As part of our 2015 Wine Bloggers Conference welcome package, Shawn and I received copies of Finger Lakes Wine and the Legacy of Dr. Konstantin Frank by Tom Russ. This was the perfect gift for me, as I’m always interested in reading about the history of winemaking in the regions we visit. I eagerly dug into this book in the early fall and I wasn’t disappointed.

As you might expect from the title, this book concentrates solely on Dr. Konstantin Frank and his family, who were pioneers in bringing vinifera to the Finger Lakes. Dr. Frank’s legacy in the area is a big one and author Russ lays out all the reasons his acclaim is so deserved. If you’re looking for an overall history of the region’s winemaking, Evan Dawson’s brilliant Summer in a Glass may be a better bet, but this book provides a deep dive into one family’s extensive and lasting contribution to American wine.

Dr. Frank was a German man raised in the Ukraine and forced from his home during the war. A renowned agricultural scientist, he managed to grow vinifera successfully in the Ukraine’s cold climate and had re-built a comfortable life after his original displacement by running a viticultural program. When he learned that he and his family were not safe from the Soviet round-ups of German nationals, he decided he had to once again give up the life he knew. Having already lost several family members, he arranged for a friend in the Soviet army to smuggle his small family out of the Ukraine, before making their way to New York.

There, he struggled to find work (despite speaking numerous languages, English was a challenge for him),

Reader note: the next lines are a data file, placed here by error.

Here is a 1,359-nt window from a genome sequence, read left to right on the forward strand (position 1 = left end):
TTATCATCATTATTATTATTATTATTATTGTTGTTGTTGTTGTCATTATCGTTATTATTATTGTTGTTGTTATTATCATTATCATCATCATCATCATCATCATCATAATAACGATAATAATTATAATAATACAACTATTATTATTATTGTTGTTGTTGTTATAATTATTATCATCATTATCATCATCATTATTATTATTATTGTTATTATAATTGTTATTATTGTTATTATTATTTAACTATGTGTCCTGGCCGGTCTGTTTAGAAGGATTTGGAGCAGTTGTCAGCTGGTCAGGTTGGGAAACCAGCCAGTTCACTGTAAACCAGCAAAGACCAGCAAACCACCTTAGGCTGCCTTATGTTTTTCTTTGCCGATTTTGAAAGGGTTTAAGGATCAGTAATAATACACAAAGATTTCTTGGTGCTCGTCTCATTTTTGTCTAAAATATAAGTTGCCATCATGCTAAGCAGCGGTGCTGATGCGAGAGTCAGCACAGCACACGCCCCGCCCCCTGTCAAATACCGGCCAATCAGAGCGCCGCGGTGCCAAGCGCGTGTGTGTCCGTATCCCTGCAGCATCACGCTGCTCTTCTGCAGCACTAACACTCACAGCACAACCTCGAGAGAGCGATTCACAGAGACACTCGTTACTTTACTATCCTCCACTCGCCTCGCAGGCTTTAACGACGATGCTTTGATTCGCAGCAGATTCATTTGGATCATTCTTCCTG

but was determined to use his experience in agricultural science in his new country. He eventually talked the Experimental Station in Geneva into hiring him, where he quickly made waves with his assertion that vinifera could be grown successfully in the Finger Lakes. At the time, French hybrids were the only wine grapes accepted as viable in the area, but based on his experience growing vinifera in the Ukarine, Dr. Frank was adamant that it could be grown in the Finger Lakes.

Over the years, he was able to use his knowledge and experience to prove that he was indeed correct and that vinifera could grow and flourish in the region. His experiments with different grapes and growing conditions helped to inspire and educate other local winemakers and many credit his influence with the fact that vinifera is widely grown in the Finger Lakes today. But the path to this acceptance was a long and bumpy one and it certainly makes for a good read.

Dr. Konstantin Frank 2014 Gruner Veltliner Finger LakesDr. Frank’s dogged determination to see his dream of high-quality vinifera as the only wine grapes grown in the Finger Lakes was, however, not to be. While he railed against hybrids, they still make up a large and successful part of Finger Lakes wine production. But there was much more to Dr. Frank and to his company’s continued success in creating some of the best vinifera wines in New York State.